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ison. In this trial, there was a significant reduction in selfreported pain in both treatment groups. However, there was not a statistically significant difference in reduction of pain with the MagnaBloc, therapeutic arthritis pain magnets, compared with the magnetic control device. One reason may be the use of a magnetic control, rather than a nonmagnetic placebo device. Without a comparison with a device devoid of a magnetic field, it is unclear whether even a weak magnetic field may have had a therapeutic effect. In a study of the placebo response, Long et al31 showed that 14% of patients exposed to sham magnet therapy demonstrated a 50% or greater reduction in pain. In our study, if dichotomized by criteria used by Long, respondents being defined at 50% reduction in pain or greater, 54.8% of the MagnaBloc, therapeutic arthritis pain magnets, group and 32% of the control group responded to treatment. Thus, our control group did not correlate with the placebo response shown by Long, and therefore most likely cannot be considered a placebo group. In this study, we did not select a true placebo, but rather a control device that has not been validated as a placebo. In future studies, we hope to employ a more definitive placebo device. Because this study compared 2 magnetic therapy devices with magnetic field gradients, it was really a dose-comparative study. It is possible that the characteristics of the MagnaBloc, therapeutic arthritis pain magnets, may not have been ideally suited to the treatment of Rheumatoid Arthritis because the pain generators were not identified and it is not known if the MagnaBloc, therapeutic arthritis pain magnets, is strong enough to reach those sites. It is possible that a stronger field with deeper tissue penetration may have had more of an effect. In addition to the unknowns inherent in a study of a poorly understood disease, the constitution of the treatment groups was mixed and the ratio of Japanese to American subjects differed. We could not control for the theoretical varying cultural differences in interpretation of pain, but there was no significant difference between Japanese and non-Japanese responses. Furthermore, contralateral knee tenderness, inflammation, and ROM were assessed by the rheumatologist at each time point. However, subjects were not questioned about pain in the contralateral knee. Thus, it is not known whether subjects adequately differentiated between pain in the treated and nontreated knees. Research by our group established a basis for the clinically observed reduction in pain. Exposure to the fields causes reversible blockade of action potential firing and reduction of responses to the pain-producing substance capsaicin in cultured adult dorsal root ganglion.14-16 The array of 4 permanent magnets of alternating polarity in each MagnaBloc, therapeutic arthritis pain magnets, device produce magnetic fields with regions of steep gradients that, in cell culture, block firing of sodium-dependent action potentials of sensory neurons.14-16 Additionally, a spatially homogenous static magnetic field has been shown to reversibly reduce calcium current in the pituitary-derived lactosomatotrophic (GH3) cell line.32 The molecular mechanism of these effects has not been fully established, but may involve conformational changes in the ion channels and/or neuronal membrane. Considering the time required for the effect on action potentials, multiple mechanisms must be acting simultaneously, possibly including indirect effects, such as reduction in activity of channel phosphorylating enzymes.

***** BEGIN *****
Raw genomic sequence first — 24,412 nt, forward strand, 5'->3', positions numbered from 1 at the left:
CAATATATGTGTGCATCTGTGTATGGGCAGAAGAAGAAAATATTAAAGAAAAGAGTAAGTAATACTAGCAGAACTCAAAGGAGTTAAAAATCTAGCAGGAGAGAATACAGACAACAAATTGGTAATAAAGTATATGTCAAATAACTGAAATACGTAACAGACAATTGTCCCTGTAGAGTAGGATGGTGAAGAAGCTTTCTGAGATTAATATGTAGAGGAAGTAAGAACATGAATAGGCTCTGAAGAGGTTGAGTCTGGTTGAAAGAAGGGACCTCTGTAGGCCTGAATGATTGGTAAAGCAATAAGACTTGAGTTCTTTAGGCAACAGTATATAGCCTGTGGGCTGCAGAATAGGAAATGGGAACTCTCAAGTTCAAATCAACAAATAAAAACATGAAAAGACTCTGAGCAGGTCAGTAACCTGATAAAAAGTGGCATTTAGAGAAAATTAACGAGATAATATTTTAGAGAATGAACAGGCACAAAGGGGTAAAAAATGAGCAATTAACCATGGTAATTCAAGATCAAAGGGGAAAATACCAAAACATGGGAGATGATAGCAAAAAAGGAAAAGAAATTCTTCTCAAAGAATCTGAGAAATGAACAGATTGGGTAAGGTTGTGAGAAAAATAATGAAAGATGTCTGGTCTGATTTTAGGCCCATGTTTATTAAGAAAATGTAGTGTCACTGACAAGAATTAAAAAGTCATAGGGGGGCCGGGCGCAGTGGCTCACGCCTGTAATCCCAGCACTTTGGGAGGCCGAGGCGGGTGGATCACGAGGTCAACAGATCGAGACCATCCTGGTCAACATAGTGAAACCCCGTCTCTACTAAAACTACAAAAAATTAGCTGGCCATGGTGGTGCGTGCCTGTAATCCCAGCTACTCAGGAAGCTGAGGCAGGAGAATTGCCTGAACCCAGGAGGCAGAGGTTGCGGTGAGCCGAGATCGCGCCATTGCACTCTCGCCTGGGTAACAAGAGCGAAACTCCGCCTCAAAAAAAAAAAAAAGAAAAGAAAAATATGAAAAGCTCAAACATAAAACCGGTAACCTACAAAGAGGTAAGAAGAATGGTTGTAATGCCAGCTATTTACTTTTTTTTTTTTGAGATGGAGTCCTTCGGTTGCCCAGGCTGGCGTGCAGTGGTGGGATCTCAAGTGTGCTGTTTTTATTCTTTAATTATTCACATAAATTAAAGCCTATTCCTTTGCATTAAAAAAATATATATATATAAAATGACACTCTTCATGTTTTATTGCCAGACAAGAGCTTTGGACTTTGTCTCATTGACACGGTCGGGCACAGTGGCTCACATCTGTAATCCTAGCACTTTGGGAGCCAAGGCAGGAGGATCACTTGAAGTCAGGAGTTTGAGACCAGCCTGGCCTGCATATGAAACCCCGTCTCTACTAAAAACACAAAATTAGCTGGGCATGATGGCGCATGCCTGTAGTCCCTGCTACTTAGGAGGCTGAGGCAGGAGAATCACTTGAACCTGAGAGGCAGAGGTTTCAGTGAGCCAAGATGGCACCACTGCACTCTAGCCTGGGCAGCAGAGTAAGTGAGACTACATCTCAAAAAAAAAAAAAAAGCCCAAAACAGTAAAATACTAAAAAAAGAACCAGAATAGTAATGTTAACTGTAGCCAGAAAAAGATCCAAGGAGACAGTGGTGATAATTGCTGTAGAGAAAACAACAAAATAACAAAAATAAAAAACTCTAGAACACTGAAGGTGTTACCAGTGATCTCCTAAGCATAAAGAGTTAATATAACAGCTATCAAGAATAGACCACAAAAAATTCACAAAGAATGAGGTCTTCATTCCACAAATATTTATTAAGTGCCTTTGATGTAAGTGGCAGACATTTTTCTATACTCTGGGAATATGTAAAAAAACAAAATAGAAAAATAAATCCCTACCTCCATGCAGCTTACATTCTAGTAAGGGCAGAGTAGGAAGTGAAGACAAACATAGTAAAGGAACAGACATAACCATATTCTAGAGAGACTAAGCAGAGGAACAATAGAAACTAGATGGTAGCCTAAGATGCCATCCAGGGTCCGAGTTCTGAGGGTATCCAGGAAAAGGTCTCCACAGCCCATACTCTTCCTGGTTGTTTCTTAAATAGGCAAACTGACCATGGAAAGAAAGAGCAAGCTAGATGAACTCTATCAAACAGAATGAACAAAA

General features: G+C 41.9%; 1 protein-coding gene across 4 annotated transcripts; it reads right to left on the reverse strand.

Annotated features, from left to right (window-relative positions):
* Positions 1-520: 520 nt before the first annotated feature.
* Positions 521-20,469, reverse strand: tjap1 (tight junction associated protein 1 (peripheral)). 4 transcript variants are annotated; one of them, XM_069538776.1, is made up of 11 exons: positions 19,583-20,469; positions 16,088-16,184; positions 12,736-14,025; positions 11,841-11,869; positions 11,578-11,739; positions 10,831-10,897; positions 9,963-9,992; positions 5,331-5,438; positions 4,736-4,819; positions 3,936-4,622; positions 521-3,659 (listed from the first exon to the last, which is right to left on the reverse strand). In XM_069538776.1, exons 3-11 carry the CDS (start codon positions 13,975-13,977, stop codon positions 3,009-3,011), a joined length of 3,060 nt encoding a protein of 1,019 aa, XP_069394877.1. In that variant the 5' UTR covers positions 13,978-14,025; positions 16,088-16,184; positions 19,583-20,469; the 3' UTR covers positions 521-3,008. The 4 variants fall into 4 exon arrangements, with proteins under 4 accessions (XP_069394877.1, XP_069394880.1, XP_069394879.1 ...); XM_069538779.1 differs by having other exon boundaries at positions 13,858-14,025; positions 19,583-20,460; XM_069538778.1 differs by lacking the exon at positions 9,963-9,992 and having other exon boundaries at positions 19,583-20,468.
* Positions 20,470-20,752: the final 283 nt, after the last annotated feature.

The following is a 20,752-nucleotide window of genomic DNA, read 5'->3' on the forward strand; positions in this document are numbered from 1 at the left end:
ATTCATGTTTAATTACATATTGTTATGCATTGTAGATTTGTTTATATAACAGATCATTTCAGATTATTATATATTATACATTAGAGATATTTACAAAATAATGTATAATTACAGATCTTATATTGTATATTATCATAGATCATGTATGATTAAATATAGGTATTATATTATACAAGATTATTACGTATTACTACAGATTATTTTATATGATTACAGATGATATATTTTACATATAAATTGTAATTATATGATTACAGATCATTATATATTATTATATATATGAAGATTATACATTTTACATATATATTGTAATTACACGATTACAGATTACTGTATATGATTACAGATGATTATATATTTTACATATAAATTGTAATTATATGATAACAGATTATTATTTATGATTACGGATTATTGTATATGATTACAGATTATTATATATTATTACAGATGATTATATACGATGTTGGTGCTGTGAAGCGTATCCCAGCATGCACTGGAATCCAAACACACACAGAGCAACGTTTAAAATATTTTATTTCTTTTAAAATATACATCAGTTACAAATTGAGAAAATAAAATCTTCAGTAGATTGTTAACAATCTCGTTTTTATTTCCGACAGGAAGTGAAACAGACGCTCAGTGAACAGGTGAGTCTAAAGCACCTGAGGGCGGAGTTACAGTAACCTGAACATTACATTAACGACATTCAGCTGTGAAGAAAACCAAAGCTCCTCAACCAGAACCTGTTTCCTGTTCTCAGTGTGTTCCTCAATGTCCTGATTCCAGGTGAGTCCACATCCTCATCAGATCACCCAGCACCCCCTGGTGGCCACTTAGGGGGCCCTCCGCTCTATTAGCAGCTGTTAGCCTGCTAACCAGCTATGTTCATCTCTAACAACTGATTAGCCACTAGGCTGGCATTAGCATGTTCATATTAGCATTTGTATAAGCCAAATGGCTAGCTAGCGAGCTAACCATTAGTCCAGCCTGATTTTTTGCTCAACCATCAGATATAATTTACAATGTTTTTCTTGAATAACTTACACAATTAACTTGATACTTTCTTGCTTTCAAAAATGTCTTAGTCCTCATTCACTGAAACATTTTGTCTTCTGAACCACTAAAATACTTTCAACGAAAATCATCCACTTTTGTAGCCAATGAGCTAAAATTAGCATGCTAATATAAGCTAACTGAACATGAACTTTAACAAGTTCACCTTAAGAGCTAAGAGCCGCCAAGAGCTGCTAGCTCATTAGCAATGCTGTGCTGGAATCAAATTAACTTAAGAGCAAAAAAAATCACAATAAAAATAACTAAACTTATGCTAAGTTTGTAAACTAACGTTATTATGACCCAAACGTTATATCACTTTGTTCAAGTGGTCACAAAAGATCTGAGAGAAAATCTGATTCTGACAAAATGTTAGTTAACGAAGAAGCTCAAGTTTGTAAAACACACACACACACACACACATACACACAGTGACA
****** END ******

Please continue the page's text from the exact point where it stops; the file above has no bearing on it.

CONCLUSION